Penalties are given throughout the course for various reasons. For example, on the way up the five-story tower, firefighters are allowed to skip steps while climbing. Coming back down the tower, the firefighter is required to hit every step in sequence. Typically, the event is run with five firefighters to a team. NFD has only three.

“We are having to share and when you go to these events and you are doing multiple races in a day you have to switch up what you are doing,” Moss said. “You can’t run the tower 10 times, you can’t do it. Where we only have three people, we are switching it up and we are still going to be doing multiple events on each race compared to these other teams that have five people.”

To prepare, the team works out every day a minimum of one hour. Trying to commit to cardio in the morning and weights or a mini-course in the afternoon, the team puts in what their shifts at the NFD will allow.

“The bad thing about Nicholasville is we have a policy where there is no building over three stories tall,” Moss said. “That makes it hard to train for a five-story tower. I go on my off days to the University Kentucky parking garage that is six stories tall and run stairs there.”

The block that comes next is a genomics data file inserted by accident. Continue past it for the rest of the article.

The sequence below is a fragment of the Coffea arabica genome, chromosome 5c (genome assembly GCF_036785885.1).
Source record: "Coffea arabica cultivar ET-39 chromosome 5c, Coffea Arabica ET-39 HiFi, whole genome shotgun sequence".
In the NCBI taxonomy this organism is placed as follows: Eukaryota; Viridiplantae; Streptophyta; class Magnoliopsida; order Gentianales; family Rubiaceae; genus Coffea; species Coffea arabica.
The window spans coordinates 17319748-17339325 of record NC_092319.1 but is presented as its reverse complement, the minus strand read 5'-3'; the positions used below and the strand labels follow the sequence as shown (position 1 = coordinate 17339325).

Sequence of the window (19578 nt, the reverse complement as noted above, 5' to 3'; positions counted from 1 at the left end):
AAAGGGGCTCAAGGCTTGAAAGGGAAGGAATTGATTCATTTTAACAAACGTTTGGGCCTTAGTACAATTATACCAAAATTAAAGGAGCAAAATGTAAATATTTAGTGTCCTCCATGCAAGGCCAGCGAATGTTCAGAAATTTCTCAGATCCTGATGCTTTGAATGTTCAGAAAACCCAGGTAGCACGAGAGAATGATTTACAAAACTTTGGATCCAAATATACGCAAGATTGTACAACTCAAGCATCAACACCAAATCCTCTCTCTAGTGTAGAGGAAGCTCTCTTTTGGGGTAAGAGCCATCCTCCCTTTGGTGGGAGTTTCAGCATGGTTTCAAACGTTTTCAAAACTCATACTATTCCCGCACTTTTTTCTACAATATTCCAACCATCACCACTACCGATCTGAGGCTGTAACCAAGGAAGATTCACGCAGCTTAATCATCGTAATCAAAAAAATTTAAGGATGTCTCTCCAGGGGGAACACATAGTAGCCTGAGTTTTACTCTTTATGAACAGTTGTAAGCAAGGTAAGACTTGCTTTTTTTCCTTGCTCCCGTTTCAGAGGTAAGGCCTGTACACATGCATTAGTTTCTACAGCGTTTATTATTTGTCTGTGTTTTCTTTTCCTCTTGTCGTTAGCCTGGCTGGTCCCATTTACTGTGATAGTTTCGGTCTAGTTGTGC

Polley said the competition inspires job readiness and being as physically fit as you can to do the job.

“We have known for years one of the biggest killers of firefighters is heart attacks and it comes from having the stress of the job,” Polley said.

Moss agreed. He said 45 percent of firefighter deaths are from heart-related issues with studies showing most of them are from overexertion and stress. In fact, in 2016, Moss said, 132 first responders committed suicide and that number goes up every year. Statistics, he said, are linked to the calls which come back to haunt the first responder, substance abuse, poor nutrition and poor physical fitness.

“With this (the competition) it helps you physically and mentally,” Moss said. “It teaches your body and mind to work under a stressful environment so when you get to a fire, and you have 100 things happening, you are already trained to put the stress aside and be able to focus on what you are doing.

“Studies show if you have poor physical fitness and you add poor nutrition, you do not feel good. You don’t feel good about yourself and you don’t have a positive attitude which leads to family issues and life issues. All that on top of itself is becoming overwhelming. Part of this is to promote physical fitness, to promote brotherhood, to promote the family and just to have fun.”

Overall, the team agreed the amount of positive feedback they have received is uncommon and the fire department as a whole has been nothing but supportive. The competition, they believe, will serve as an opportunity to meet people so the rest of the world can learn more about the NFD and where they live.

“It would be nice if one day we could say, ‘I am from Nicholasville,’ and people would say, ‘oh yeah I know where that is at,’” Polley said. “Instead it is like ‘where?’ ‘South of Lexington,’ ‘Oh yeah, I know where that is.’ One day, we will not just be known as south of Lexington.”